Figure 1:
Two benchmarks: (a.) changing the number of classes and (b.) the number of samples per class for chest x-rays

At a low number of samples per class (Fig. 1b) we can also see a relative performance improvement for the synthetic data. However, this trend does not indicate a higher quality of synthetic data, but rather the growing effects of label overfitting during GAN training: Given a low number of samples, the variation within real images becomes too low, and the generative models resort to encoding the class information in unrealistic ways.  

Figure 2:
(c.) Synthetic brain CT scans and (d.) closest matching real nearest neighbours at a resolution of 256 x 256 pixels

In Fig. 2 we show some randomly sampled synthetic example images at a resolution of 256 x 256 pixels for the brain CT scans. There appears to be little noticeable difference in visual quality between the real and synthetic images, which is in agreement with a close-to-random classification accuracy of trained radiologists in the reader study. Below each synthetic image, you can see the most similar real image out of the entire training dataset. By comparing synthetics and nearest matching neighbours we can observe that the GAN model did not simply memorise training data, and is therefore likely to preserve private, potentially sensitive information.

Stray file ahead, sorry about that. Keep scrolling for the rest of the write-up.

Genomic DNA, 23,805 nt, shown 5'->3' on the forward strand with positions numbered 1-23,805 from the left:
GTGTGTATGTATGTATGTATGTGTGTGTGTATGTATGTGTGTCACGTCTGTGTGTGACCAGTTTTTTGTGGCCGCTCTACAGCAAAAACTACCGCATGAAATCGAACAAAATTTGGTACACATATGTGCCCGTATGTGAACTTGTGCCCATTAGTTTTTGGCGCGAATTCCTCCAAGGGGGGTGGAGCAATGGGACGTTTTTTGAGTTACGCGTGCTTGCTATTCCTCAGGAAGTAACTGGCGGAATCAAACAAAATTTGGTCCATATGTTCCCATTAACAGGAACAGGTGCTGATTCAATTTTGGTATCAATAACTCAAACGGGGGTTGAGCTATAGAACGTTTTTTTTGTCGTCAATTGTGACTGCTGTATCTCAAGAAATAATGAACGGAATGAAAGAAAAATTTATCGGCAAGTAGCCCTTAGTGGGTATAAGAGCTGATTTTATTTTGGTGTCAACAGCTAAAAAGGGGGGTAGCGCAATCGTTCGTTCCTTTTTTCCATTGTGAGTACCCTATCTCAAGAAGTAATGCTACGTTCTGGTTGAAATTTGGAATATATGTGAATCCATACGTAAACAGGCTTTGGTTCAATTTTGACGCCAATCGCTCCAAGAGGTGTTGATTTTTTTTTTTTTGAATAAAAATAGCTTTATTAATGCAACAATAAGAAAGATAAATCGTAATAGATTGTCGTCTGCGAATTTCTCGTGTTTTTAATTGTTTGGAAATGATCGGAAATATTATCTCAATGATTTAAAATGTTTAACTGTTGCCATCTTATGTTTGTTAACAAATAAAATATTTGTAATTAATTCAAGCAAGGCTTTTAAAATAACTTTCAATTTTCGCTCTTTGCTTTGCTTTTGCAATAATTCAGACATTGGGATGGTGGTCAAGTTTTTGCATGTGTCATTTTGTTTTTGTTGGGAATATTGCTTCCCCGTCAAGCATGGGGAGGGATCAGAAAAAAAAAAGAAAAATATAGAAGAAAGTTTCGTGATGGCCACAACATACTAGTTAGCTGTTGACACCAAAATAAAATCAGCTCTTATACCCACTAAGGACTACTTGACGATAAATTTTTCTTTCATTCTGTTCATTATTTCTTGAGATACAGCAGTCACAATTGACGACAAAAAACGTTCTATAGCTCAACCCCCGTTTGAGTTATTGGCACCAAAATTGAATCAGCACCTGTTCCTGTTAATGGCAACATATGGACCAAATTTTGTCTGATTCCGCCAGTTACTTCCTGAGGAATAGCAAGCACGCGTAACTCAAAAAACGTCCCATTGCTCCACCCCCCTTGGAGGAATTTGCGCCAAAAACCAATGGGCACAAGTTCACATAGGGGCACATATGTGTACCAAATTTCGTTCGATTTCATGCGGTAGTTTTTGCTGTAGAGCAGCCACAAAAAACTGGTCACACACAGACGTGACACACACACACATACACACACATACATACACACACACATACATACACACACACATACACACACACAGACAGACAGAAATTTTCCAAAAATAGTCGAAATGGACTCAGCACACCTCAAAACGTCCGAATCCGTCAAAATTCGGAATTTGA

Figure 3:
(a.) Synthetic chest x-rays and (b.) closest matching real nearest neighbours at a resolution of 512 x 512 pixels

The quality of the chest x-rays in Fig. 3 also appears to be close to the quality of real data, without simply copying training images. However, for the support devices class, we observe visual artefacts in the synthetic x-rays. The GAN model fails to realistically generate tubes and other support devices, such as pacemakers or defibrillators, as shown in Fig. 4. These devices deviate strongly in their visual appearance when compared to the physiological chest outlining and were not accurately learned by the generative model. Crucially, our benchmark successfully captured the drops in visual quality due to the support devices class at higher resolutions. 

Figure 4:
(a.) Synthetic chest x-ray with artefact and (b.) closest real matching neighbour at a resolution of 512 x 512 pixels

Our key takeaways: Our results show that synthetic images generated by GAN models can closely mimic real images for different data modalities and for a range of dataset compositions. Importantly, our benchmark evaluation also captures regions in which the synthetic data quality drops significantly. With our in depth analysis we can offer valuable guidelines for future research.